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The Connecticut Parentage Act goes into effect on January 1, 2022, ensuring that all children — regardless of the circumstances of their birth or the marital status, gender, or sexual orientation of their parents — have equal access to parentage. Here’s what to know about how your family could be impacted.

Printable PDF of this document: What you need to know before January 1, 2022

For more in-depth information about the Connecticut Parentage Act, visit our FAQ page.


When does the Connecticut Parentage Act go into effect?

The Connecticut Parentage Act (CPA) goes into effect January 1, 2022, except for the provisions on de facto parentage, which go into effect on July 1, 2022.


What does the CPA do?

The CPA creates clear and accessible methods for establishing legal parentage of children in Connecticut, which is particularly important for LGBTQ parents who often have children through assisted reproduction.

For children born through assisted reproduction, the CPA ensures that parentage can be established easily after birth. The CPA makes available a simple administrative form, called an Acknowledgment of Parentage, to establish legal parentage for married and unmarried parents. The Acknowledgment of Parentage requires the consent and signatures of the birth parent and non-birth parent, and affirms that both agree they are the legal parents of the child and that the child does not have another parent.[1]

The Acknowledgment of Parentage can be completed in the hospital before or after the birth of the child, or at a later date,[2] and functions as a decree of parentage that is recognized in Connecticut and should be recognized throughout the United States. If completed before the child’s birth, the acknowledgment will not take effect until the child is born.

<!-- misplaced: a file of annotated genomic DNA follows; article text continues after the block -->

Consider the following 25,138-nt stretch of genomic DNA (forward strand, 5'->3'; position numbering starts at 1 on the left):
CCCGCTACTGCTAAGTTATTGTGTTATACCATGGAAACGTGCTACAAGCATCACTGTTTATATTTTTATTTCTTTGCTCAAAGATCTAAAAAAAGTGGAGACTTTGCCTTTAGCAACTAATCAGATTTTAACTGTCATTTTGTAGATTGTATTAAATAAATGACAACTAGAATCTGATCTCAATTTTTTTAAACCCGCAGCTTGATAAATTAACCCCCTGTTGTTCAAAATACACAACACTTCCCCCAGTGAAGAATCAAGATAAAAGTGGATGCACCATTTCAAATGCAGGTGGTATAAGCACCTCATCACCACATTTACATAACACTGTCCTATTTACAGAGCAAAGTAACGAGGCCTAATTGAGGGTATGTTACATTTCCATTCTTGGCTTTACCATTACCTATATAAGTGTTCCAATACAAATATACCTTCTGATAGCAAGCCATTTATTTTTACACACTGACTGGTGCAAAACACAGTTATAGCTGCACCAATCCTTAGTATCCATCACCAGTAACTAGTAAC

What if I/we are expecting a child before January 1, 2022?

If you are expecting a child before January 1, 2022, you will still be able to complete an Acknowledgment of Parentage to establish your legal parentage once the new law goes into effect.

Currently in Connecticut, LGBTQ parents can establish parentage through the marital presumption, a surrogacy agreement,[3] or through a co-parent adoption. For information or referrals to lawyers to consult on what option is best for your family, contact GLAD Answers.


What if I/we already have a child or children but haven’t undergone a co-parent adoption? Can we still use an Acknowledgment of Parentage to ensure we are both legally parents?

Yes. If you currently have a child or children, you can still sign an Acknowledgment of Parentage when the law goes into effect in January. While the Acknowledgment of Parentage can be completed at birth, it can also be completed after birth.


What if I/we are already in the process of completing a co-parent adoption?

If you are already in the process of completing a co-parent adoption, consult with your attorney on the new law and what next steps make sense for your family.


Want more information?

Learn more about the Connecticut Parentage Act at If you have specific questions, contact GLAD Answers for additional information or lawyer referrals.

Additional resources:


[1] Specifically, the signatories are attesting that the person establishing parentage through the acknowledgment qualifies under law as a parent and that no other person has completed an acknowledgment, has been determined by a court to be the child’s parent, or is an intended parent of the child if the child was conceived through assisted reproduction, and the child does not have a birth certificate identifying as a parent someone other than the signatories to the acknowledgment.

[2] If a person is establishing parentage based on residing with the child and holding out the child as the person’s child for the first two years of the child’s life, the Acknowledgment of Parentage cannot be signed until the child is two.

[3] Parents of a child born through a surrogacy arrangement must use a court adjudication process to establish parentage, not an acknowledgment of parentage.


Updated September 2021. View or print this page as a PDF.